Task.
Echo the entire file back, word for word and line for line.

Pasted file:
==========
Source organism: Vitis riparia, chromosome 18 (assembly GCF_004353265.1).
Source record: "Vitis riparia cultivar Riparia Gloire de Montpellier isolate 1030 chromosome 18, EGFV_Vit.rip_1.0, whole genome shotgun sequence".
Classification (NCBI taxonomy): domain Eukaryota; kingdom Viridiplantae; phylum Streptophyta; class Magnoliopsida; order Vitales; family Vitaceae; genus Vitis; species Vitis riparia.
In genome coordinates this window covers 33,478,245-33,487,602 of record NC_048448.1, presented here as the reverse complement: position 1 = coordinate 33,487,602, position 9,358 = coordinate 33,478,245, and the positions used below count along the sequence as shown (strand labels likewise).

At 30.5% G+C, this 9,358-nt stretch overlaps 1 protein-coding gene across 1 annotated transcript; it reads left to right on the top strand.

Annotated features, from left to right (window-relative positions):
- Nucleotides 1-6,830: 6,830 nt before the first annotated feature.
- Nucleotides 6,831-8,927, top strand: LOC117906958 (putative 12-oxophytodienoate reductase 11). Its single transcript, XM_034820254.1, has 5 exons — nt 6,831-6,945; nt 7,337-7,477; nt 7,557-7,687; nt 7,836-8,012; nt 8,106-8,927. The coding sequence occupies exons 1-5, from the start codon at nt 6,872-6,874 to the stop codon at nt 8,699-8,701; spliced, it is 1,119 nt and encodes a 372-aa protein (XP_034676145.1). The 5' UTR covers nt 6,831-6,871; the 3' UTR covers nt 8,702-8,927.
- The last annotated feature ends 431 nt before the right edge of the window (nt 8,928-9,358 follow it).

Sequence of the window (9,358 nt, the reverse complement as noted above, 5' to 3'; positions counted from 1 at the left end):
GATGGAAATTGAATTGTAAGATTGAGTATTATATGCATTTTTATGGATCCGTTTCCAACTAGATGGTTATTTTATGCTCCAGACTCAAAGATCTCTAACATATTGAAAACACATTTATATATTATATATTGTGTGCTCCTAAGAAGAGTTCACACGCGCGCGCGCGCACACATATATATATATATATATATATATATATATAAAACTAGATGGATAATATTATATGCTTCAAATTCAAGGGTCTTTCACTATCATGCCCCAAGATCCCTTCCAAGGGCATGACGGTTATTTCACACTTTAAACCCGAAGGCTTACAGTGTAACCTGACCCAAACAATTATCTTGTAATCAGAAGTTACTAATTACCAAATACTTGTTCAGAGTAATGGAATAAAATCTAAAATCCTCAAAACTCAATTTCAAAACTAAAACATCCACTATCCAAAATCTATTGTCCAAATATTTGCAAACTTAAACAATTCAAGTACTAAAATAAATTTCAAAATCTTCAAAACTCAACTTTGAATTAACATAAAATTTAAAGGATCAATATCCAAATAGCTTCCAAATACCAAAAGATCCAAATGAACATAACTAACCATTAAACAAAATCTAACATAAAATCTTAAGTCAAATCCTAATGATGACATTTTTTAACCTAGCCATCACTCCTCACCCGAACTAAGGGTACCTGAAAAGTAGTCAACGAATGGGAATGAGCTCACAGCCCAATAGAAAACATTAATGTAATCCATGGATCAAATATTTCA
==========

Source organism: Vitis riparia, chromosome 18 (assembly GCF_004353265.1).
Source record: "Vitis riparia cultivar Riparia Gloire de Montpellier isolate 1030 chromosome 18, EGFV_Vit.rip_1.0, whole genome shotgun sequence".
Classification (NCBI taxonomy): domain Eukaryota; kingdom Viridiplantae; phylum Streptophyta; class Magnoliopsida; order Vitales; family Vitaceae; genus Vitis; species Vitis riparia.
In genome coordinates this window covers 33,478,245-33,487,602 of record NC_048448.1, presented here as the reverse complement: position 1 = coordinate 33,487,602, position 9,358 = coordinate 33,478,245, and the positions used below count along the sequence as shown (strand labels likewise).

At 30.5% G+C, this 9,358-nt stretch overlaps 1 protein-coding gene across 1 annotated transcript; it reads left to right on the top strand.

Annotated features, from left to right (window-relative positions):
- Nucleotides 1-6,830: 6,830 nt before the first annotated feature.
- Nucleotides 6,831-8,927, top strand: LOC117906958 (putative 12-oxophytodienoate reductase 11). Its single transcript, XM_034820254.1, has 5 exons — nt 6,831-6,945; nt 7,337-7,477; nt 7,557-7,687; nt 7,836-8,012; nt 8,106-8,927. The coding sequence occupies exons 1-5, from the start codon at nt 6,872-6,874 to the stop codon at nt 8,699-8,701; spliced, it is 1,119 nt and encodes a 372-aa protein (XP_034676145.1). The 5' UTR covers nt 6,831-6,871; the 3' UTR covers nt 8,702-8,927.
- The last annotated feature ends 431 nt before the right edge of the window (nt 8,928-9,358 follow it).

Sequence of the window (9,358 nt, the reverse complement as noted above, 5' to 3'; positions counted from 1 at the left end):
GATGGAAATTGAATTGTAAGATTGAGTATTATATGCATTTTTATGGATCCGTTTCCAACTAGATGGTTATTTTATGCTCCAGACTCAAAGATCTCTAACATATTGAAAACACATTTATATATTATATATTGTGTGCTCCTAAGAAGAGTTCACACGCGCGCGCGCGCACACATATATATATATATATATATATATATATATAAAACTAGATGGATAATATTATATGCTTCAAATTCAAGGGTCTTTCACTATCATGCCCCAAGATCCCTTCCAAGGGCATGACGGTTATTTCACACTTTAAACCCGAAGGCTTACAGTGTAACCTGACCCAAACAATTATCTTGTAATCAGAAGTTACTAATTACCAAATACTTGTTCAGAGTAATGGAATAAAATCTAAAATCCTCAAAACTCAATTTCAAAACTAAAACATCCACTATCCAAAATCTATTGTCCAAATATTTGCAAACTTAAACAATTCAAGTACTAAAATAAATTTCAAAATCTTCAAAACTCAACTTTGAATTAACATAAAATTTAAAGGATCAATATCCAAATAGCTTCCAAATACCAAAAGATCCAAATGAACATAACTAACCATTAAACAAAATCTAACATAAAATCTTAAGTCAAATCCTAATGATGACATTTTTTAACCTAGCCATCACTCCTCACCCGAACTAAGGGTACCTGAAAAGTAGTCAACGAATGGGAATGAGCTCACAGCCCAATAGAAAACATTAATGTAATCCATGGATCAAATATTTCA